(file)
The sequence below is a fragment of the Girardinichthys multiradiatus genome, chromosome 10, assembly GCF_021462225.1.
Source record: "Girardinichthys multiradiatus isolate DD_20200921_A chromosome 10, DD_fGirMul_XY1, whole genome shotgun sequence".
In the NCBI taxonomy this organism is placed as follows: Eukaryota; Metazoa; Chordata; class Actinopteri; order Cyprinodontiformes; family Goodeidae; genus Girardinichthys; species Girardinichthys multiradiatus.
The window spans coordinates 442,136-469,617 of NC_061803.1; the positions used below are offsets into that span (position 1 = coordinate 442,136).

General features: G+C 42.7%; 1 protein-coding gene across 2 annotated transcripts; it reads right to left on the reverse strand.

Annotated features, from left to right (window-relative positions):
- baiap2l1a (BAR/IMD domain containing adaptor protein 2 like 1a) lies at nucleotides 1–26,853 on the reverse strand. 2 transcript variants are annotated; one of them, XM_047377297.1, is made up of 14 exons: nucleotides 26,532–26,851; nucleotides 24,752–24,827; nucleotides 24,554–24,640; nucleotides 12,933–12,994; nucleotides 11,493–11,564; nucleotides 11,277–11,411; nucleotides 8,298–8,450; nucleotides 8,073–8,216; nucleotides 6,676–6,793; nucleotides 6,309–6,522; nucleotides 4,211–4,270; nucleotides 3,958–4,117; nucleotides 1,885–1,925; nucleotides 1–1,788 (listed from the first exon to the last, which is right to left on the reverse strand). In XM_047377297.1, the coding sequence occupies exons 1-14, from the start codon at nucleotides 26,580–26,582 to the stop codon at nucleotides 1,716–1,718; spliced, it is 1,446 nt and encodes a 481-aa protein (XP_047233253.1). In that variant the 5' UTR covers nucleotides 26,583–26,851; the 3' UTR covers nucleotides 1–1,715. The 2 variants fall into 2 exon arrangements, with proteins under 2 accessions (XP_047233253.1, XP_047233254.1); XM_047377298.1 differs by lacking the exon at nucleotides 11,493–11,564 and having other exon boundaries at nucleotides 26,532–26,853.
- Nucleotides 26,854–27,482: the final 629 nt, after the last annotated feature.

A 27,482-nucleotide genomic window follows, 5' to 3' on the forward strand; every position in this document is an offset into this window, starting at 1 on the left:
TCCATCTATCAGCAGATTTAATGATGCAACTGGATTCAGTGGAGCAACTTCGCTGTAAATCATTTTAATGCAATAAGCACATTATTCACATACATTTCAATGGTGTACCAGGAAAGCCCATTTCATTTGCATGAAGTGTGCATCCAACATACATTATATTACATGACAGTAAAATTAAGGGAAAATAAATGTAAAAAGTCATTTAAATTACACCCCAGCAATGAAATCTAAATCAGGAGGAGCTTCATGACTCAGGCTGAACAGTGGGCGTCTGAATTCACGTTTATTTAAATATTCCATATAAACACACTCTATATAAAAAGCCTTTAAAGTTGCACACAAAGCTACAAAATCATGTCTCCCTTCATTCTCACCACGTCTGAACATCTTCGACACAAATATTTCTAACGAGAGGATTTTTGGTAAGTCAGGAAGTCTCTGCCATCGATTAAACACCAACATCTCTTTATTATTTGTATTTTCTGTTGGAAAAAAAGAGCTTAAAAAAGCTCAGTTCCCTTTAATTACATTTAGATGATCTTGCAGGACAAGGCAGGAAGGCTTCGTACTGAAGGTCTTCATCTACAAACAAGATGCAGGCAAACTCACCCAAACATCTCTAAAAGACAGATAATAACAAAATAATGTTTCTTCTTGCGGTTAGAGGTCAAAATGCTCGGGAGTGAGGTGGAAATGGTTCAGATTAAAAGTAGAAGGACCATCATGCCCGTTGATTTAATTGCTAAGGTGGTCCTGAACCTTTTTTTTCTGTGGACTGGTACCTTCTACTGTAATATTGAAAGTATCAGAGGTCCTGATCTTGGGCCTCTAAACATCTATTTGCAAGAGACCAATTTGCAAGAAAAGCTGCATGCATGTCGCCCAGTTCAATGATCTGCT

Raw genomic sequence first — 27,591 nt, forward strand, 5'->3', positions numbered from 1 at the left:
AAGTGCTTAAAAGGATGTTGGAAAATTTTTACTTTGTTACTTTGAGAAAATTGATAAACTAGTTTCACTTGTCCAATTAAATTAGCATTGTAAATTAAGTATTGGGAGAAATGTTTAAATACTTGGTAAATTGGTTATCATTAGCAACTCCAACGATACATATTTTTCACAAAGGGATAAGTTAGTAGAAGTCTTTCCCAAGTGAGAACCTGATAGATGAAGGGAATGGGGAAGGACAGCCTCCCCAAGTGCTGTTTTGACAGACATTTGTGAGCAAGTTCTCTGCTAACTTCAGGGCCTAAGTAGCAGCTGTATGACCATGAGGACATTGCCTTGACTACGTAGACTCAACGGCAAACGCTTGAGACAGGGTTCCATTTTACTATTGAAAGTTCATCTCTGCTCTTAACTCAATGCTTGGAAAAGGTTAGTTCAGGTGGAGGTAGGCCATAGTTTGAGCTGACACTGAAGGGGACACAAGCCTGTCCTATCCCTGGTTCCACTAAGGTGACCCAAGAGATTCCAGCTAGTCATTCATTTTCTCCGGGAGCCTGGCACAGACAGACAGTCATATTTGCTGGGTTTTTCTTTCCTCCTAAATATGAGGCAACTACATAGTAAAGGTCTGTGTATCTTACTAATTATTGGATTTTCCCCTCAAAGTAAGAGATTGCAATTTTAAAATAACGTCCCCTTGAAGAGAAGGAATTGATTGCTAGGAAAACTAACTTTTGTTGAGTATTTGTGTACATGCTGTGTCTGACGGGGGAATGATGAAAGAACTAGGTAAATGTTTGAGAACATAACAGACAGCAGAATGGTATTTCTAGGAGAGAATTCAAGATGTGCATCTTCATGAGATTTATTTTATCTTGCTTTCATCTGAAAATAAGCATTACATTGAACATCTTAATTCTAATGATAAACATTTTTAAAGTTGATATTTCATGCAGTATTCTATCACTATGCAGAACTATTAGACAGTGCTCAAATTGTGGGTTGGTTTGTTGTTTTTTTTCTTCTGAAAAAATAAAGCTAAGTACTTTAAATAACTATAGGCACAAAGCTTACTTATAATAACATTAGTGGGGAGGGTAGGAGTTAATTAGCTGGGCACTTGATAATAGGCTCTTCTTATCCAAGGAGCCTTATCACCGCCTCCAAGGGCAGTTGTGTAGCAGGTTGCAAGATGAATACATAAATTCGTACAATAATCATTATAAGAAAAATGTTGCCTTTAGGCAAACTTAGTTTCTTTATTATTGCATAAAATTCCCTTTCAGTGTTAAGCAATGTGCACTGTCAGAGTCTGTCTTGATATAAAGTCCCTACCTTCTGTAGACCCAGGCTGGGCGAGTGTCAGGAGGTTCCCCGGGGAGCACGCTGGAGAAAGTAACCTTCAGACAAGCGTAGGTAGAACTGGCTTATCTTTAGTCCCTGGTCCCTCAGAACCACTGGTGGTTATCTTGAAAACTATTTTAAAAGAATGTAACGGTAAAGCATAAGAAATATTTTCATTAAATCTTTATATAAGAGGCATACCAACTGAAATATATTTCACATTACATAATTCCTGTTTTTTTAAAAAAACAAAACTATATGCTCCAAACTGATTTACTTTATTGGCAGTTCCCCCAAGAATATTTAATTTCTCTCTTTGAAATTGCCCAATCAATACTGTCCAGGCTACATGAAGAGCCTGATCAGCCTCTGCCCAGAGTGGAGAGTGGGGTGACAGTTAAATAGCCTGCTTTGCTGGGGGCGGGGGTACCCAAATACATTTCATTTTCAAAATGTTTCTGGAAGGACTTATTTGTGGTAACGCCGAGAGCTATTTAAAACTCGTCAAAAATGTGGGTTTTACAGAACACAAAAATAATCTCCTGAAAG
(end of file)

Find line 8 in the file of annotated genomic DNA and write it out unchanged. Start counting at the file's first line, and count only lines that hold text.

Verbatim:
- Nucleotides 26,854–27,482: the final 629 nt, after the last annotated feature.